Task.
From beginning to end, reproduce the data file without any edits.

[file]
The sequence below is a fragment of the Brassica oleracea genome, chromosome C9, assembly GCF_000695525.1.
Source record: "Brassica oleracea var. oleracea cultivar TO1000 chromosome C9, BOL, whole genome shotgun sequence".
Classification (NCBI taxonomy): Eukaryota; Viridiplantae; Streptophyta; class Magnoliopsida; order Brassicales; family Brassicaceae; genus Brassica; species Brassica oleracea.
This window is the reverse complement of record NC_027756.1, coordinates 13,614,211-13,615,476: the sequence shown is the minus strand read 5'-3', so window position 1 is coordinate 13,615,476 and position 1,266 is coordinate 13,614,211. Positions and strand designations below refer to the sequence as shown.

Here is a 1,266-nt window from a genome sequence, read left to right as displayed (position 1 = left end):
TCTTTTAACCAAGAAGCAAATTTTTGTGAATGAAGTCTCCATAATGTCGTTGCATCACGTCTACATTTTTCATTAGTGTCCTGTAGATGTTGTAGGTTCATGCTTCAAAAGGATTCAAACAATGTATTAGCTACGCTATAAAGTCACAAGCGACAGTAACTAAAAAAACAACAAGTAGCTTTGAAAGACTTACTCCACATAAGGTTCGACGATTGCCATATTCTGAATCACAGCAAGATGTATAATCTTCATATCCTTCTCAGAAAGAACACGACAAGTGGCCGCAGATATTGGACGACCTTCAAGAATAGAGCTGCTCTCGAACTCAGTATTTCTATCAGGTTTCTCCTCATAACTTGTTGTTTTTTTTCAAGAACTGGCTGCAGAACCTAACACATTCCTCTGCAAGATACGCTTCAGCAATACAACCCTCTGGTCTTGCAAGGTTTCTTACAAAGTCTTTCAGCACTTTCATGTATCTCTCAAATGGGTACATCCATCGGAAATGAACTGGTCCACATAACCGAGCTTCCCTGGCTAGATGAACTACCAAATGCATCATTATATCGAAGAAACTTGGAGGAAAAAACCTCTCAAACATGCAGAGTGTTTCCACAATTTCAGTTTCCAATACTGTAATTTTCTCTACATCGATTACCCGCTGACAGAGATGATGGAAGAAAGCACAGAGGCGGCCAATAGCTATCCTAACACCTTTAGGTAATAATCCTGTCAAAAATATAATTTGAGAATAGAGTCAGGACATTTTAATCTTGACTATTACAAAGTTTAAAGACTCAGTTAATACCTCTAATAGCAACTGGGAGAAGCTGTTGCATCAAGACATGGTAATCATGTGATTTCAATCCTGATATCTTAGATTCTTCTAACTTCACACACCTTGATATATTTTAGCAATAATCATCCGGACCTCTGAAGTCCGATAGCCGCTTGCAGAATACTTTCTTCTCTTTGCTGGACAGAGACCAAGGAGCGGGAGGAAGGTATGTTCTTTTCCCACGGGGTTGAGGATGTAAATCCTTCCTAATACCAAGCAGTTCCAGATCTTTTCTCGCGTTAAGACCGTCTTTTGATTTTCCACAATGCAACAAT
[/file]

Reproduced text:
The sequence below is a fragment of the Brassica oleracea genome, chromosome C9, assembly GCF_000695525.1.
Source record: "Brassica oleracea var. oleracea cultivar TO1000 chromosome C9, BOL, whole genome shotgun sequence".
Classification (NCBI taxonomy): Eukaryota; Viridiplantae; Streptophyta; class Magnoliopsida; order Brassicales; family Brassicaceae; genus Brassica; species Brassica oleracea.
This window is the reverse complement of record NC_027756.1, coordinates 13,614,211-13,615,476: the sequence shown is the minus strand read 5'-3', so window position 1 is coordinate 13,615,476 and position 1,266 is coordinate 13,614,211. Positions and strand designations below refer to the sequence as shown.

Here is a 1,266-nt window from a genome sequence, read left to right as displayed (position 1 = left end):
TCTTTTAACCAAGAAGCAAATTTTTGTGAATGAAGTCTCCATAATGTCGTTGCATCACGTCTACATTTTTCATTAGTGTCCTGTAGATGTTGTAGGTTCATGCTTCAAAAGGATTCAAACAATGTATTAGCTACGCTATAAAGTCACAAGCGACAGTAACTAAAAAAACAACAAGTAGCTTTGAAAGACTTACTCCACATAAGGTTCGACGATTGCCATATTCTGAATCACAGCAAGATGTATAATCTTCATATCCTTCTCAGAAAGAACACGACAAGTGGCCGCAGATATTGGACGACCTTCAAGAATAGAGCTGCTCTCGAACTCAGTATTTCTATCAGGTTTCTCCTCATAACTTGTTGTTTTTTTTCAAGAACTGGCTGCAGAACCTAACACATTCCTCTGCAAGATACGCTTCAGCAATACAACCCTCTGGTCTTGCAAGGTTTCTTACAAAGTCTTTCAGCACTTTCATGTATCTCTCAAATGGGTACATCCATCGGAAATGAACTGGTCCACATAACCGAGCTTCCCTGGCTAGATGAACTACCAAATGCATCATTATATCGAAGAAACTTGGAGGAAAAAACCTCTCAAACATGCAGAGTGTTTCCACAATTTCAGTTTCCAATACTGTAATTTTCTCTACATCGATTACCCGCTGACAGAGATGATGGAAGAAAGCACAGAGGCGGCCAATAGCTATCCTAACACCTTTAGGTAATAATCCTGTCAAAAATATAATTTGAGAATAGAGTCAGGACATTTTAATCTTGACTATTACAAAGTTTAAAGACTCAGTTAATACCTCTAATAGCAACTGGGAGAAGCTGTTGCATCAAGACATGGTAATCATGTGATTTCAATCCTGATATCTTAGATTCTTCTAACTTCACACACCTTGATATATTTTAGCAATAATCATCCGGACCTCTGAAGTCCGATAGCCGCTTGCAGAATACTTTCTTCTCTTTGCTGGACAGAGACCAAGGAGCGGGAGGAAGGTATGTTCTTTTCCCACGGGGTTGAGGATGTAAATCCTTCCTAATACCAAGCAGTTCCAGATCTTTTCTCGCGTTAAGACCGTCTTTTGATTTTCCACAATGCAACAAT